paul klee ad parnassum
Ad Parnassum (1932) is considered to be Paul Klee’s masterpiece and the best example of his pointillist style; it is also one of his most finely worked paintings. Ad Parnassum was created in the Dusseldorfer period. With 100 x 126 cm (39 x 50 in) it is one of his largest paintings, as he usually worked with small formats. In this mosaic-like work in the style of pointillism he combined different techniques and compositional principles. Influenced by his trip to Egypt from 1928 to 1929, Klee built a colour field from individually stamped dots, surrounded by likewise stamped lines, which results in a pyramid. Above the roof of the “Parnassus” there is a sun. The title identifies the picture as Apollon’s and the Muses’ place.
Around 1930 Klee often made use of this pictorial structure, which recalls the Pointillism of the late nineteen century. ‘Divisionism’ was his name for it. A further geometrical element appears within the ‘divisionist’ structuring – a triangle which, with no definite outline, exists solely by virtue of variations in the tonal gradations applied to the little squares. As a result, the picture seems multi-layered, spatial and suffused with light. One genealog of modern colour-light painting would progress from Georges Seurat to Klee. However, Klee was hardly interested in the theories of colour so essential to Seurat. He simply made use of a pictorial method which, although its possibilities were soon exhausted, helped him to create a number of masterful works.
Ad Parnassum was painted in 1932, a time when many critics view Klee to have been very much at the peak of his creativity.
It is one of Paul Klee’s largest paintings, and is considered a masterpiece by many due to its incredibly complex nature and design, featuring tiny individually stamped dots in patterns which microscopically form semi recognisable shapes and objects. Seurat is the most famous pointilist artist.
«Ad Parnassum», since 1935 on permanent loan to Bern’s Museum of Fine Arts, courtesy of the Friends of the Museum, is in turn on loan to the Zentrum Paul Klee for the duration of the exhibition – the first time the masterpiece has left the museum in 14 years. Elaborate testing showed that it was possible to transfer the famous yet fragile work to the nearby Zentrum Paul Klee. The delicate state of the relatively large painting is an outcome of the execution of the work: Klee was fond of experimentation – not just in terms of form and content, but of technique, too. «Ad Parnassum» saw the artist employ a combination of casein binder paints and oil paints that have become brittle with the passing years. Splits in the paint have weakened its adhesion to the base, such that vibration and fluctuations in temperature and humidity could cause irreparable damage to the work. Paul Klee himself detailed the fragile structure of the painting:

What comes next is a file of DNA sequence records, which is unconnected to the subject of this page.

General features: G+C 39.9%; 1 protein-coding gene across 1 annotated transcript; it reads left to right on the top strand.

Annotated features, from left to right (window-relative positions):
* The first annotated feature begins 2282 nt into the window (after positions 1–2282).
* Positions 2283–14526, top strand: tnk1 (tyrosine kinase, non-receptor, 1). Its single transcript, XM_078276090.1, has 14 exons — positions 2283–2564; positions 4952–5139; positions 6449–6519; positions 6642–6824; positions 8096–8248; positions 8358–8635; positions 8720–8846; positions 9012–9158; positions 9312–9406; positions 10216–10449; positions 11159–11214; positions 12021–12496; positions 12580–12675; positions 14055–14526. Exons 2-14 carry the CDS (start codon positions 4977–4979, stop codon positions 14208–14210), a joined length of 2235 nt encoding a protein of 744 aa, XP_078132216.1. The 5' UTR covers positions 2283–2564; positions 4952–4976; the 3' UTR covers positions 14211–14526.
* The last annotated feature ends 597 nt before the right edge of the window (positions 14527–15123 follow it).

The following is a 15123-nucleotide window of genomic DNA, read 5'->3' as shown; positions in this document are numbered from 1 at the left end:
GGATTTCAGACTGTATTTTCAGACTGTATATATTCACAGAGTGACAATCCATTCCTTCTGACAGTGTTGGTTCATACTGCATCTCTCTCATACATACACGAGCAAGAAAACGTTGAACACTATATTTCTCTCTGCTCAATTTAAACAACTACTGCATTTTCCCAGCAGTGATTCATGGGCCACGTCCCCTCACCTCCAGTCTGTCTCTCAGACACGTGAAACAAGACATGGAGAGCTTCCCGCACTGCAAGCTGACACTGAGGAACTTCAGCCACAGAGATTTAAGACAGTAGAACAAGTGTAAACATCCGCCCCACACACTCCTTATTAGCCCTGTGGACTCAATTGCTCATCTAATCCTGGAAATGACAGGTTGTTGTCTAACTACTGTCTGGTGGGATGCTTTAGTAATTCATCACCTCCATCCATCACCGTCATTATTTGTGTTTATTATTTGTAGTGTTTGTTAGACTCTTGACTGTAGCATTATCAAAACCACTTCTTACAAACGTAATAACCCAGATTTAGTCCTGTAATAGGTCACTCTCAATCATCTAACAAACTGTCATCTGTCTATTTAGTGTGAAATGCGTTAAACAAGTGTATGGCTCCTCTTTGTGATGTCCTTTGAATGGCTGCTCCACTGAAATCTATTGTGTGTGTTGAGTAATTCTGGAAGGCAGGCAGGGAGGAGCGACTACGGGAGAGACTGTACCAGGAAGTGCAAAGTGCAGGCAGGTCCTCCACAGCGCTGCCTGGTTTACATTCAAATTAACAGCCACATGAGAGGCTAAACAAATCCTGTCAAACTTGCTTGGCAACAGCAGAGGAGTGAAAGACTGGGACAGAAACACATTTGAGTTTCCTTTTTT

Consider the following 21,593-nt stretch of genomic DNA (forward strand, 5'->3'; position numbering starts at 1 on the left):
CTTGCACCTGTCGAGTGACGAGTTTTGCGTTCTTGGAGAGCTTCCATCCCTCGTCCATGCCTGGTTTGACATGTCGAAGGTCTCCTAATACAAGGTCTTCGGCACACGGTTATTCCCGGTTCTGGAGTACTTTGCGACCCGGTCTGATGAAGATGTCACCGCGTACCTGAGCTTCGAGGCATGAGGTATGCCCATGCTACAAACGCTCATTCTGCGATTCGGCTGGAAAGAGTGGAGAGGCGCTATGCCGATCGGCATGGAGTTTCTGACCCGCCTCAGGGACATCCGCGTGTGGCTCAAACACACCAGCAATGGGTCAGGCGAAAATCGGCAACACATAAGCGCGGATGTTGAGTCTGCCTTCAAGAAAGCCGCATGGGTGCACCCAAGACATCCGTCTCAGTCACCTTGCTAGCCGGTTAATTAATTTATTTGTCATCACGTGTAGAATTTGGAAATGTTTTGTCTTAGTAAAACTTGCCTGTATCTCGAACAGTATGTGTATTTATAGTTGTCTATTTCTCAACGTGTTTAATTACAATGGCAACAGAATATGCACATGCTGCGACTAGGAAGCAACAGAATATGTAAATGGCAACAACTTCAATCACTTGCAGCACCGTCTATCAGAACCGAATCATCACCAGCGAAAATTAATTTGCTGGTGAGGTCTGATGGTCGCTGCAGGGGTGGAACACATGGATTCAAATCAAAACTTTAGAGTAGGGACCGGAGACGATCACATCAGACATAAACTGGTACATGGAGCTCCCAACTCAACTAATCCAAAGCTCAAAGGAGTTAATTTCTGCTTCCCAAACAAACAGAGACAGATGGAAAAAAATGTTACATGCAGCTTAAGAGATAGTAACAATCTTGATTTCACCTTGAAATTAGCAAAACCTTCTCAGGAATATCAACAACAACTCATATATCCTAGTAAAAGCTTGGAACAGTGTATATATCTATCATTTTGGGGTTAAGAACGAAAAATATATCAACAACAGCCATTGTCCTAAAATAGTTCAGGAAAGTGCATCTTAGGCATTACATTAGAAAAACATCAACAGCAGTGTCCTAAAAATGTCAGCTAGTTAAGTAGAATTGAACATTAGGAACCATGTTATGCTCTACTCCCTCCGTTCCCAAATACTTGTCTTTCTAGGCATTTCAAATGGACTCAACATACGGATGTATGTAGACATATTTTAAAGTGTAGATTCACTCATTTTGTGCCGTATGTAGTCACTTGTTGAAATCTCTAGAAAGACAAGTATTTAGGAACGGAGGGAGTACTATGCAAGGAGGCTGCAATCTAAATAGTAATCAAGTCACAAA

The works currently on display afford a representative overview of Paul Klee’s development as a painter, from his early pictures and artistic experiments in the late 19th and early 20th centuries to his self-discovery as a painter through his membership of the Blue Rider group, and from his tutorial activities at the Bauhaus between 1921 and 1930 and at the Düsseldorf Academy of Fine Arts to his late work created in Bern between 1934 and 1940. The focus of the exhibition – its crowning glory, if you will – is the masterpiece «Ad Parnassum» (Latin for «at/to Parnassus»), dated 1932, around which the entire exhibition revolves both chronologically and thematically. The items chosen to accompany «Ad Parnassum» were selected for their importance and their capacity to represent the Zentrum Paul Klee collection – many of them are works to which Paul Klee himself gave his seal of approval by inscribing them with the designation «Sonderklasse» (special) and reserving them for his estate collection.
He was called only “the unique” by his fellow artists: Paul Klee (1879-1940) shaped the understanding of modern art like no other. With its mosaic composed works, he created a completely new style.
A trip to the North African Tunis in 1914 with his painter friends, August Macke and Louis Moilliet helps clover of new joy of colour and a rush of creation. “The colour is me. I don’t have to hunt for it. It took me forever, I know that. This is the happy hour sense: the colour and I are one. I am painter. “He notes in his diary. Innumerable watercolours, which he followed his him alone own style developed.
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